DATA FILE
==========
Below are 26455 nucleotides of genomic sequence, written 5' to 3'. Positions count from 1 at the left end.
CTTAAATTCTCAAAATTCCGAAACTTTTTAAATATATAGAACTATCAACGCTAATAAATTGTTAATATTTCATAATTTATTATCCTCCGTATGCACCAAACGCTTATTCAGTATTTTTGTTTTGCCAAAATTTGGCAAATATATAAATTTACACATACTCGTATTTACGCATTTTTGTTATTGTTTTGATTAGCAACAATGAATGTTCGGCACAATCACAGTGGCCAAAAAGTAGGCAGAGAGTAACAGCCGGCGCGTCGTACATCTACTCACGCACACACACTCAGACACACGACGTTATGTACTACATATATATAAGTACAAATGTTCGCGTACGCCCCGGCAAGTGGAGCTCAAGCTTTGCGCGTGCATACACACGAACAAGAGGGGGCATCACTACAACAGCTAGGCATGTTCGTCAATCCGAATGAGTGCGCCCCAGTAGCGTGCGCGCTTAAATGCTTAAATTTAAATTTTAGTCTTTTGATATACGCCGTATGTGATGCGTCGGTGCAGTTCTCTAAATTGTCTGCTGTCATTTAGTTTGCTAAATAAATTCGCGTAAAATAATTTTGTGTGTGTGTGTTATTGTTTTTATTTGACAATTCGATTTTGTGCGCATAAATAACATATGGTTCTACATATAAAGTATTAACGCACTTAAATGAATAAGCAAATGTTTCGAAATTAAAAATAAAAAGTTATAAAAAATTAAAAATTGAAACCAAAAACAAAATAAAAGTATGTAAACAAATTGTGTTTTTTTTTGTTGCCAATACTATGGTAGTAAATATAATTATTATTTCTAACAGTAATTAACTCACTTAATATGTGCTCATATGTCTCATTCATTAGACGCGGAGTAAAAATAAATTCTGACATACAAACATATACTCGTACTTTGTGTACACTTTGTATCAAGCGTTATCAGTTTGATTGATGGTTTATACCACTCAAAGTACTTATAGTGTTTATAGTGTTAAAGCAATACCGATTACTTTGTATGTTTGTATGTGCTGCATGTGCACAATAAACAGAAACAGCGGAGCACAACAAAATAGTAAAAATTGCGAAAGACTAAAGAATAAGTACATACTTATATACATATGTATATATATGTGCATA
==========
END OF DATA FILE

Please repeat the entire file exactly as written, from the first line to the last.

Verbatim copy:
Below are 26455 nucleotides of genomic sequence, written 5' to 3'. Positions count from 1 at the left end.
CTTAAATTCTCAAAATTCCGAAACTTTTTAAATATATAGAACTATCAACGCTAATAAATTGTTAATATTTCATAATTTATTATCCTCCGTATGCACCAAACGCTTATTCAGTATTTTTGTTTTGCCAAAATTTGGCAAATATATAAATTTACACATACTCGTATTTACGCATTTTTGTTATTGTTTTGATTAGCAACAATGAATGTTCGGCACAATCACAGTGGCCAAAAAGTAGGCAGAGAGTAACAGCCGGCGCGTCGTACATCTACTCACGCACACACACTCAGACACACGACGTTATGTACTACATATATATAAGTACAAATGTTCGCGTACGCCCCGGCAAGTGGAGCTCAAGCTTTGCGCGTGCATACACACGAACAAGAGGGGGCATCACTACAACAGCTAGGCATGTTCGTCAATCCGAATGAGTGCGCCCCAGTAGCGTGCGCGCTTAAATGCTTAAATTTAAATTTTAGTCTTTTGATATACGCCGTATGTGATGCGTCGGTGCAGTTCTCTAAATTGTCTGCTGTCATTTAGTTTGCTAAATAAATTCGCGTAAAATAATTTTGTGTGTGTGTGTTATTGTTTTTATTTGACAATTCGATTTTGTGCGCATAAATAACATATGGTTCTACATATAAAGTATTAACGCACTTAAATGAATAAGCAAATGTTTCGAAATTAAAAATAAAAAGTTATAAAAAATTAAAAATTGAAACCAAAAACAAAATAAAAGTATGTAAACAAATTGTGTTTTTTTTTGTTGCCAATACTATGGTAGTAAATATAATTATTATTTCTAACAGTAATTAACTCACTTAATATGTGCTCATATGTCTCATTCATTAGACGCGGAGTAAAAATAAATTCTGACATACAAACATATACTCGTACTTTGTGTACACTTTGTATCAAGCGTTATCAGTTTGATTGATGGTTTATACCACTCAAAGTACTTATAGTGTTTATAGTGTTAAAGCAATACCGATTACTTTGTATGTTTGTATGTGCTGCATGTGCACAATAAACAGAAACAGCGGAGCACAACAAAATAGTAAAAATTGCGAAAGACTAAAGAATAAGTACATACTTATATACATATGTATATATATGTGCATA